This month I list my all time favourite food scenes while binge eating a bag of own brand peanuts. Please enjoy.
Lady and the Tramp spaghetti scene:
Until I was 4 years old I didn’t really believe in love, I thought it was a dystopian ideal circulated by a corrupt government to get people to pay more taxes, but then I watched 2 dogs kiss by accident while eating Italian food and I knew love was real. I still think Lady could do better, though.
Jurassic Park jelly wobble:
This scene still makes me anxious. We learn that raptors can open doors and it still frightens me as much as when my toddler managed it for the first time and caught me plucking my ‘tash.
What We Do in the Shadows:
Regardless of a hilarious late-night chippie takeaway scene, seek this film out for its sheer hilarity. A bunch of vampires film a mockumentary about the perils of modern life, one of which is not having chips after a mental night out. I definitely could not be a vampire, you couldn’t even have garlic sauce on them.
9 ½ Weeks:
This entire film marked my transition to womanhood and gave me a lifelong interest in top of the range fridge-freezers. Bet theirs was A+ for energy conservation. Not sure about a blindfolded buffet though, I’d prefer toast and Netflix if I’m honest.
Matt Damon becomes a farmer on Mars. Stay with me, he does science stuff too and is funny with some actual jokes, but mainly he’s a space farmer. How many crops have YOU grown on Earth? EXACTLY. Impressive stuff if you like extreme farming. Which I do.
Do yourselves a favour and rewatch The Banana Boat Song scene on Youtube. I’m assuming you know what I mean, and if you don’t then I’m afraid we probably can’t be penpals any more. I once showed this to my daughter and she had nightmares about hands coming out of soup for months. She just really doesn’t like soup.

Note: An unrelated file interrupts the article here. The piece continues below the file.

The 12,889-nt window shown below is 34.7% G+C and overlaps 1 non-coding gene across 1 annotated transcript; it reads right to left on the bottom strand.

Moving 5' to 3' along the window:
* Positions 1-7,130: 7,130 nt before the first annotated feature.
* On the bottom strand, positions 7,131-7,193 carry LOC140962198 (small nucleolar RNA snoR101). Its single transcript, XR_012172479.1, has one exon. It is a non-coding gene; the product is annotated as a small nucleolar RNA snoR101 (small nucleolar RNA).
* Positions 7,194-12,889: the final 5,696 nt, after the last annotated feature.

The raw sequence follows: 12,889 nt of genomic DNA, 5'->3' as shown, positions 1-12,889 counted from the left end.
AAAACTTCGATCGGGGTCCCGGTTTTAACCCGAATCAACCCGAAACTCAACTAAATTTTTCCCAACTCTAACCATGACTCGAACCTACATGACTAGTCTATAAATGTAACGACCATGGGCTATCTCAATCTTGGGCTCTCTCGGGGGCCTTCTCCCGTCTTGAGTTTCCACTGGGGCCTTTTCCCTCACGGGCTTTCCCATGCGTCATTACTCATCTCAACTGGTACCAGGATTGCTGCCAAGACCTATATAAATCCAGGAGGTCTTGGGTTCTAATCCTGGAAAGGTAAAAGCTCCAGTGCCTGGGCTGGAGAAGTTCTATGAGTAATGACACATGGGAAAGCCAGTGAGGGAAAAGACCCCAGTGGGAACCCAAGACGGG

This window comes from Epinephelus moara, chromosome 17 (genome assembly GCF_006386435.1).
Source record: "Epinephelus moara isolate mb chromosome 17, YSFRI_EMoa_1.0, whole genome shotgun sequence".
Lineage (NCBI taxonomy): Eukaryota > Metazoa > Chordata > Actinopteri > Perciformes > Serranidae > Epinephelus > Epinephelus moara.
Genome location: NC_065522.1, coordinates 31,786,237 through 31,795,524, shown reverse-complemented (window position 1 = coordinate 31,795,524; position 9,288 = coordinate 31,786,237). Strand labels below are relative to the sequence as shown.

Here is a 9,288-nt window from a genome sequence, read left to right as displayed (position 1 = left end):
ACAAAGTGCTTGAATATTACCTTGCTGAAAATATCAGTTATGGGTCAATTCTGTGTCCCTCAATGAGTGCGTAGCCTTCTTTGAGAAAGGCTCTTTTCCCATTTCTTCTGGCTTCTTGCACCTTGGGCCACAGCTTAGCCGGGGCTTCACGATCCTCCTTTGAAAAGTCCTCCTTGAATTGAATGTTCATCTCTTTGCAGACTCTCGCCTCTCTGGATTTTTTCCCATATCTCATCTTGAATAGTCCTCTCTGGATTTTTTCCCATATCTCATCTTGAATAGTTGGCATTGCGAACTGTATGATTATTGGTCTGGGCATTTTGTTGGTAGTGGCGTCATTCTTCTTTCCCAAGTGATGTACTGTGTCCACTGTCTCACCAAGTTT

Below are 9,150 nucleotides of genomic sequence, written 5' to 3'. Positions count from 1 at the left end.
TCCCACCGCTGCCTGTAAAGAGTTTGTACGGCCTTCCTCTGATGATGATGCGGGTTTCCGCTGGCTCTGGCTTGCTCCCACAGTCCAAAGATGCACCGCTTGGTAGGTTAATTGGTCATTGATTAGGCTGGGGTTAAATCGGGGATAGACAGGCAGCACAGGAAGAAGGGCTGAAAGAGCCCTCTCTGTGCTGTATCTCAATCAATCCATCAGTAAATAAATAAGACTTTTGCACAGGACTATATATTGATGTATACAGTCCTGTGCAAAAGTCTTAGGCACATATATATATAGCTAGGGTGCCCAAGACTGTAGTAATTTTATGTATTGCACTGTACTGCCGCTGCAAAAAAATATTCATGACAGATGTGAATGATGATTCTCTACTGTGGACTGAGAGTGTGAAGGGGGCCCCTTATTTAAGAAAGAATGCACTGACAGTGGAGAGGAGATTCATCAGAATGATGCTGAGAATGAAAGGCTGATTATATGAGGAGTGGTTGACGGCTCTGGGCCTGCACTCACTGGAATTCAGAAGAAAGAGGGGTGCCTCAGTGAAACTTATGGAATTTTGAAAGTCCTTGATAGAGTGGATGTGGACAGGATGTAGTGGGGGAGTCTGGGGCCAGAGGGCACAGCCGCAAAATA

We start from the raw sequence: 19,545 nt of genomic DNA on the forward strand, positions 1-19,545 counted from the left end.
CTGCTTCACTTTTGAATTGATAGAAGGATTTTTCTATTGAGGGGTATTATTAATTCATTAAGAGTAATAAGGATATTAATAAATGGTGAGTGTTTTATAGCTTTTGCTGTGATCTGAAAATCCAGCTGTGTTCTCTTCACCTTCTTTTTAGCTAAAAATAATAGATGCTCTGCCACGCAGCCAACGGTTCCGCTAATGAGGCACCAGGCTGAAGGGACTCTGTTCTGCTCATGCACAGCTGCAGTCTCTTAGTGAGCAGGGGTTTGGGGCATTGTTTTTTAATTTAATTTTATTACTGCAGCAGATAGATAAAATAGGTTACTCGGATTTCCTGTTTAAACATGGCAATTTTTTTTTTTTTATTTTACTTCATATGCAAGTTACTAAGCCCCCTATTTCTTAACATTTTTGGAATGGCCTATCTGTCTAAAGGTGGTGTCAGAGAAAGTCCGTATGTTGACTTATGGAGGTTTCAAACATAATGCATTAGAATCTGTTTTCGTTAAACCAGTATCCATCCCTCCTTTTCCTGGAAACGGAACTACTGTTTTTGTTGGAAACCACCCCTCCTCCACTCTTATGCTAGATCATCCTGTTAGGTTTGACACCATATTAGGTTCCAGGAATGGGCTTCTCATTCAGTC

It’s a new year and the gyms are full of people blinking like newborn fawns at the flashing dials of unknown machines. Regulars sigh, knowing only the toughest will keep up their new routines. Health food shops sit back; it’s their time to shine. There is a national courgette shortage. Healthy eating adverts are everywhere. People hold their wobbly bits and sigh, knowing that if only they could have the discipline to make 5 days worth of packed lunch on a Sunday evening they would be True Adults.
Food is the cause of so much guilt during the January purge. It feels extra naughty to some people to indulge in a chippy tea or eat out somewhere posh after the extravagance of Christmas. BUT NOT TO ME. This is important, as I guide you through the January blues with a sexy calorie count and a love of my own wobbly bits.
If you find yourself adding lentils or quinoa or couscous to a meal in lieu of delicious pasta, or if you use a can of fizzy drink to make a chicken curry sauce, stop. Pasta is not the enemy here, and neither is a delicious korma. The enemy is the insane amount of marketing designed to make you feel bad about what you eat and how you look, and people are getting richer by the second while you spend your wages on stuff which tastes like the box your crimbo pressies came in. Pasta won’t kill you.